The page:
The world as we know it was recently taken by storm. That storm was the outbreak of the COVID-19 pandemic. This has in turn created a shortage of ventilators world wide which has led many people to foray into the world of ventilator design.
There is just one problem: many people are basing their designs around the Arduino platform. While this may be good for a proof of concept, you do not want to use it for actual life support unless absolutely necessary.
This is because platforms like the Arduino were designed as a platform to be used in a learning environment. They were not designed for the real time, safety-critical design that is required to build ventilators.
However, there are some workarounds you can employ to adapt the platform for use in a makeshift emergency ventilator if one isn't available.
In this post we will discuss real time systems and safety-critical systems. Hopefully you can use some of these principles in your own ventilator control system designs to improve their safety and reliability.
Since the target audience is mainly web developers trying their hand at embedded design, I will try to make this post as self contained as possible. Join me as we dive from the browser into the realm of embedded systems design and move closer to the hardware to design our ventilators.
For all its usefulness a ventilator is simply an embedded system. An embedded system is a system that is designed to carry out one function and to perform it well, with high reliability and minimal user intervention.
To accomplish this an embedded system consists of two components: a hardware system as well as a software component to run the hardware configuration.
A classical embedded system is typically powered by a control device which generally integrates RAM, ROM, as well as a host of embedded peripherals on board to allow the system to accomplish its task.
Modern embedded systems can sometimes be based around an applications processor, which may integrate a GPU, multiple CPU cores, multimedia codecs and other devices. Though applications processors can be used in embedded systems, they are mainly used in general purpose computing systems such as a smartphone.
The software that runs on an embedded system is called firmware. It is called firmware because once written into ROM, it is not expected to change frequently.
Think of a ventilator. Its main purpose is to provide mechanical ventilation to keep patients alive. It performs one function and does it with a high degree of reliability, to such an extent that it can be used as a life support system. Very rarely do you find someone changing the firmware in such a device once deployed.
The Hardware Component
As stated previously, the embedded system has a hardware component which integrates RAM, ROM and other devices in one package. This device is called a microcontroller.
There are several popular microcontrollers today. The PIC and AVR from Microchip Technology and the STM32 from STMicroelectronics are the most popular. The classic Arduino uses an AVR microcontroller at its core.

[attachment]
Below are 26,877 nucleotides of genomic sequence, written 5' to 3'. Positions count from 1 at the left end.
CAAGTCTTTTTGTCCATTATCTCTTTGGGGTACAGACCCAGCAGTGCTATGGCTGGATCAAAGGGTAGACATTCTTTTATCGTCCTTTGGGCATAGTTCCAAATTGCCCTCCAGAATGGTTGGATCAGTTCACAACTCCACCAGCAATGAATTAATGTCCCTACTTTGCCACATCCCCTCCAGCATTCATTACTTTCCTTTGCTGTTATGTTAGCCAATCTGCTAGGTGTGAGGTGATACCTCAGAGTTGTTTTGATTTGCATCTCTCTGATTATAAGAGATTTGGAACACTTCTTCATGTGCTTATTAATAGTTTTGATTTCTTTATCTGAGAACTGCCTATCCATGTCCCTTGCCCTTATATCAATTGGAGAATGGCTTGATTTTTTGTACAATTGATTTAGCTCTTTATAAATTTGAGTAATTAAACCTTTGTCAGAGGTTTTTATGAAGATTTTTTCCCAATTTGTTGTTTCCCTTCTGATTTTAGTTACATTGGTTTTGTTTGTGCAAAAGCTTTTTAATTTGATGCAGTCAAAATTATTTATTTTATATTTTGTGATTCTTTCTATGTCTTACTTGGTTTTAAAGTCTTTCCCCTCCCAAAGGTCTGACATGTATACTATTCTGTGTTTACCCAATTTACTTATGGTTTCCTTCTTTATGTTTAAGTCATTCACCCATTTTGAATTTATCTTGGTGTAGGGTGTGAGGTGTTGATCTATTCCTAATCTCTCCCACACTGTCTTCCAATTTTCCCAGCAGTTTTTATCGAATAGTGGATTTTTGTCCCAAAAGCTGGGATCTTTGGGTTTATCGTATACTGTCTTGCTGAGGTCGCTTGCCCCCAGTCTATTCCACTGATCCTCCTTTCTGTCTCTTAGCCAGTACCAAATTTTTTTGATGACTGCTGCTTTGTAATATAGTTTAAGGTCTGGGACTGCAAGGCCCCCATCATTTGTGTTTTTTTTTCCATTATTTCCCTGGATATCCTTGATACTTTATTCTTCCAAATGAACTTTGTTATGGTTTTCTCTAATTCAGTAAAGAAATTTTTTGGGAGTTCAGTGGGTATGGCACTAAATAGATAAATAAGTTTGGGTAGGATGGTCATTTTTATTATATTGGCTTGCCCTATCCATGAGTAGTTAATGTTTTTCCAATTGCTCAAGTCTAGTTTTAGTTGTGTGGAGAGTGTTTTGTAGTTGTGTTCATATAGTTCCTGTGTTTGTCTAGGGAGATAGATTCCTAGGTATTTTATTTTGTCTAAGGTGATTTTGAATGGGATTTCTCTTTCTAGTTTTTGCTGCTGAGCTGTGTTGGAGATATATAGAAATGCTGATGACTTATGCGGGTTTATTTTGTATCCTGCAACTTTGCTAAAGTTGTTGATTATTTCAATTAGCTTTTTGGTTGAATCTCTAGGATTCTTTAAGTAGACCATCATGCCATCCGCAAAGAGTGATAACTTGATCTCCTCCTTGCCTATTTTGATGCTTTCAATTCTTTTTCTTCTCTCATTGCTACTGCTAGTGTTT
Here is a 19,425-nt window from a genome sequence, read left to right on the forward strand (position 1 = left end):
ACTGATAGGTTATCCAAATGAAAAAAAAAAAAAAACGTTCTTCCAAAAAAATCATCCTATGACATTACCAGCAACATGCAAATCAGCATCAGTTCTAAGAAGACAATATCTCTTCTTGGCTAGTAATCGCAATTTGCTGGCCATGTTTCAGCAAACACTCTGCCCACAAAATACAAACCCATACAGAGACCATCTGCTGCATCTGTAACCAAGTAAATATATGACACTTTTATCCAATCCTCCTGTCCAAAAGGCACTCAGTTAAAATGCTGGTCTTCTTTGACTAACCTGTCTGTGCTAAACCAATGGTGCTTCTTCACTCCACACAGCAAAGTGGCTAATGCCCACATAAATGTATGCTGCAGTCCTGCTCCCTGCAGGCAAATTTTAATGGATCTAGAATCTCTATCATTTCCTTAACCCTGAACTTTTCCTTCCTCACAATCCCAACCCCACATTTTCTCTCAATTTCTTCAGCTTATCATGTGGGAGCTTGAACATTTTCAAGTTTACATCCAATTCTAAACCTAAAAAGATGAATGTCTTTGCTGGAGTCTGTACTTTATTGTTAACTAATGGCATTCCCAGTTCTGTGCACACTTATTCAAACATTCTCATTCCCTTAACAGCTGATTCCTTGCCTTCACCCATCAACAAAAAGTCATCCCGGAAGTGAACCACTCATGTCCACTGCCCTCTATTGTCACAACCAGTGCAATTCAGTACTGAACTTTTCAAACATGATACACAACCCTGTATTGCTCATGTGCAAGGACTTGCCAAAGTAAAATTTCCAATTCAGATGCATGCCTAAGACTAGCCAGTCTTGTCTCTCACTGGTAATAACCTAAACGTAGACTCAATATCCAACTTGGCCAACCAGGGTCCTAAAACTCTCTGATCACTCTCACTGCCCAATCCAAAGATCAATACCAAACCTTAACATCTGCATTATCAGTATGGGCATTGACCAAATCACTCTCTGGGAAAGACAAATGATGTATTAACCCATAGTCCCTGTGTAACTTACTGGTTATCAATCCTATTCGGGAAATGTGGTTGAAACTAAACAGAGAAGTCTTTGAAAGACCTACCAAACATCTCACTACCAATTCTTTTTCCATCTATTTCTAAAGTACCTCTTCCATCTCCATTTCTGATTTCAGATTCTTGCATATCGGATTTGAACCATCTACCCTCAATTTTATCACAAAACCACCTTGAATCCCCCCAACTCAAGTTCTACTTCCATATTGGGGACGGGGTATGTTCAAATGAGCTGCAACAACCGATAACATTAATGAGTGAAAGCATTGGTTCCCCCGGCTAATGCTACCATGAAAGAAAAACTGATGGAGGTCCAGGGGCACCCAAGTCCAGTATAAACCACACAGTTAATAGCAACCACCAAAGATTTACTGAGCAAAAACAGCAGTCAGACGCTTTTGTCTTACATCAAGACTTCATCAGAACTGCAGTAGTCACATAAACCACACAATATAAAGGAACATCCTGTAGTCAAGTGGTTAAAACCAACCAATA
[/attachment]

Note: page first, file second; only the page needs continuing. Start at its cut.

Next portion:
Regardless of the manufacturer, the microcontroller will consist of a processor core, memory and a means to provide input and output also known as I/O.
Microcontrollers also consist of memory which are divided into two categories: data memory and program memory.
Data memory is memory that is used to store data that will be used by the microcontroller during run time. It is typically a few tens to a few hundred kilobytes of SRAM. Data memory is volatile and is lost when power is removed from the device.
Program memory on the other hand, actually stores the memory that will be used by the microcontroller. It consists of Flash (think the memory in your USB flash drive) or FRAM (Ferroelectric RAM) and is not volatile. The size of program memory typically ranges from a few bytes to a couple of megabytes on modern systems.
The Input and Output (I/O) pins on the microcontroller are what allow the device to communicate with external devices such as sensors and other chips that perform various functions such as memory expansion and even adding additional I/O to the device.
A microcontroller will also integrate peripherals for performing analog to digital (A to D) and digital to analog (D to A) functionality.
This is because our world is analog in nature and Analog to Digital Conversion (ADC) will convert real world data into a format our microcontroller can process. If you have a voice recorder, a microphone sensor together with a microcontroller will convert your voice into a digital format and store it.
The microcontroller may also have means to perform Digital to Analog Conversion (DAC) whereby digital data can be converted into an analog format that we can utilize in the real world.
In our voice recorder example, this would be applicable when you must play back your recorded voice. The stored digital information is converted to sound we can detect in our analog world.
When we combine all this we get a block diagram of typical microcontroller hardware.
Now that we have a basic understanding of the hardware, let's look at the software component.